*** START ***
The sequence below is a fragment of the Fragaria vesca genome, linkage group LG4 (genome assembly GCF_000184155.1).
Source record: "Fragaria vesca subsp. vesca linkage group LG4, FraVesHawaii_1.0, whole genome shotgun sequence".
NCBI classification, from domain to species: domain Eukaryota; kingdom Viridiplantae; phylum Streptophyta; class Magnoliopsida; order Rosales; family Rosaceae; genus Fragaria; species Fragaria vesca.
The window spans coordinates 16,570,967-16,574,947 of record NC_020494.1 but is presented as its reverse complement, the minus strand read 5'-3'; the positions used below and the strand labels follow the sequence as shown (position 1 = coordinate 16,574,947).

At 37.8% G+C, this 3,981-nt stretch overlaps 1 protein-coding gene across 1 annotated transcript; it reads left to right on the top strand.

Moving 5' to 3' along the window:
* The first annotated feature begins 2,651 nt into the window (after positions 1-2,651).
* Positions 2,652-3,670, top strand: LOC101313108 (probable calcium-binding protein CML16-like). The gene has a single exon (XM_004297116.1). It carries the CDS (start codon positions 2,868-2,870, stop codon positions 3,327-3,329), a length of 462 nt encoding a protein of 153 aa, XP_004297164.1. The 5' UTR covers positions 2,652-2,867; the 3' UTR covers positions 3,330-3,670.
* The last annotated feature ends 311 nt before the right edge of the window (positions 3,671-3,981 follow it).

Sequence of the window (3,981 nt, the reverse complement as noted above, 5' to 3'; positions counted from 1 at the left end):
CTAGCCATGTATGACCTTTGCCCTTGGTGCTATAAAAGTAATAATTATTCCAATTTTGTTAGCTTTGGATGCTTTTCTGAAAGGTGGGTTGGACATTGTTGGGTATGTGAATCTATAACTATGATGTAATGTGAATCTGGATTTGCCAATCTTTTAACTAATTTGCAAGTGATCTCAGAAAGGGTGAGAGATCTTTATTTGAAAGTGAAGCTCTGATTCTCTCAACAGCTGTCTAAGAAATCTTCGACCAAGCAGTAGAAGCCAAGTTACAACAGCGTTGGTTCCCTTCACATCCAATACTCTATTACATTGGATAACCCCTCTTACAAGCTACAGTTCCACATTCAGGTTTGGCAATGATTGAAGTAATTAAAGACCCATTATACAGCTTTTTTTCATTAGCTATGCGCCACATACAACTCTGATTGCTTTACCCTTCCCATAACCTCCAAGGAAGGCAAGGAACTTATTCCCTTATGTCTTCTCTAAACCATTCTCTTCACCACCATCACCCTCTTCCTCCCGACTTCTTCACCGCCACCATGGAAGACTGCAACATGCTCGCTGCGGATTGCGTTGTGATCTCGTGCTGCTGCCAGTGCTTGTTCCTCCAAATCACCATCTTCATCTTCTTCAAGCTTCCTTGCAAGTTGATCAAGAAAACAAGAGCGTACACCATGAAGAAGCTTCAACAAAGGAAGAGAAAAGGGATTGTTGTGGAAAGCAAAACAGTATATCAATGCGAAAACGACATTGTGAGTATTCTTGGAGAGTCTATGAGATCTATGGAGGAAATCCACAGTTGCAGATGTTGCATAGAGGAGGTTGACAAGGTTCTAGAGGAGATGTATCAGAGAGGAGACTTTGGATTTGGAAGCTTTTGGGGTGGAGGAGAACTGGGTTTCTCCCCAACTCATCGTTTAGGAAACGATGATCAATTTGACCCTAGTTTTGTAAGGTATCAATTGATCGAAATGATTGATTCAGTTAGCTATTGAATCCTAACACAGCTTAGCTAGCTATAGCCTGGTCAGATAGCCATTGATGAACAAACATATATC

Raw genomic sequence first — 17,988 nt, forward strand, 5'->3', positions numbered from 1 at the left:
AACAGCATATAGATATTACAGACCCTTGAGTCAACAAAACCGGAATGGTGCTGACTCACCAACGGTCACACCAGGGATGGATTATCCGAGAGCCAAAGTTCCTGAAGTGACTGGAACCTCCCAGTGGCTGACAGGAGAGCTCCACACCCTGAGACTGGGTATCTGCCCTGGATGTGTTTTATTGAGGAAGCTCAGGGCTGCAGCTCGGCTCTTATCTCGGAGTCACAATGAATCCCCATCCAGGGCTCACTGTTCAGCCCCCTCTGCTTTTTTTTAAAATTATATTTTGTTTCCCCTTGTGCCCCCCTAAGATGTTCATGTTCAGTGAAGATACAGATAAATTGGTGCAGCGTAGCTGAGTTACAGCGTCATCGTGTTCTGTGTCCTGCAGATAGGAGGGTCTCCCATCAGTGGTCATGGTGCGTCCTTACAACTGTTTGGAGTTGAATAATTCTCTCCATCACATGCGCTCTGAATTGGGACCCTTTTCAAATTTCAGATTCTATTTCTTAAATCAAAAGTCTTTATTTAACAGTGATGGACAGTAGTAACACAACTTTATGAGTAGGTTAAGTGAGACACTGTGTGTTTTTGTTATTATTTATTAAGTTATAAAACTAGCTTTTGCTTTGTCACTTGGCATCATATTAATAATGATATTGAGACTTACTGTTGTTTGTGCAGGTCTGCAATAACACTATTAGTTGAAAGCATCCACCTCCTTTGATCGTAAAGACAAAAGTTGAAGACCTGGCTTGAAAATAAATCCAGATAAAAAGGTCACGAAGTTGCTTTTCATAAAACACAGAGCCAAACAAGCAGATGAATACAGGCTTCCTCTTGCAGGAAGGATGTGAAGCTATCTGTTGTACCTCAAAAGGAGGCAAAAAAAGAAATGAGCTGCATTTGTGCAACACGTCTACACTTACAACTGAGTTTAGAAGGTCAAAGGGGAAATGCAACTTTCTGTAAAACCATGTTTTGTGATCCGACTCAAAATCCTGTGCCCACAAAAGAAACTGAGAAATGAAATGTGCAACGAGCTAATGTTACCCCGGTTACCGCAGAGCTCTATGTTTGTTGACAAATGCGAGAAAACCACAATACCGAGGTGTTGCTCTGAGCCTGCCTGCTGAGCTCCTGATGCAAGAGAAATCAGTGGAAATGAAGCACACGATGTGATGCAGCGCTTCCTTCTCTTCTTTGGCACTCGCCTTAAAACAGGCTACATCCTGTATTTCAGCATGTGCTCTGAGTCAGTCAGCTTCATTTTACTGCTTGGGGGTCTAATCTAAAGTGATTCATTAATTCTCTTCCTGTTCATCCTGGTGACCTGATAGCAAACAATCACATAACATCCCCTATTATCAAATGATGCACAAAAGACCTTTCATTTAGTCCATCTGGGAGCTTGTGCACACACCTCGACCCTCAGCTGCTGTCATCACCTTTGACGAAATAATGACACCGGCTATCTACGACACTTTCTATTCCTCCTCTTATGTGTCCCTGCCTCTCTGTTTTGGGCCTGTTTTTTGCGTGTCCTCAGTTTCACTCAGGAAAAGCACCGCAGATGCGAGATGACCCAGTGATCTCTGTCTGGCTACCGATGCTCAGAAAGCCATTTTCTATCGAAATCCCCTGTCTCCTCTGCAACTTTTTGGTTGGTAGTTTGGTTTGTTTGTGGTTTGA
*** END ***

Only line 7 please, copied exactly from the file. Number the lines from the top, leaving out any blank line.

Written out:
* The first annotated feature begins 2,651 nt into the window (after positions 1-2,651).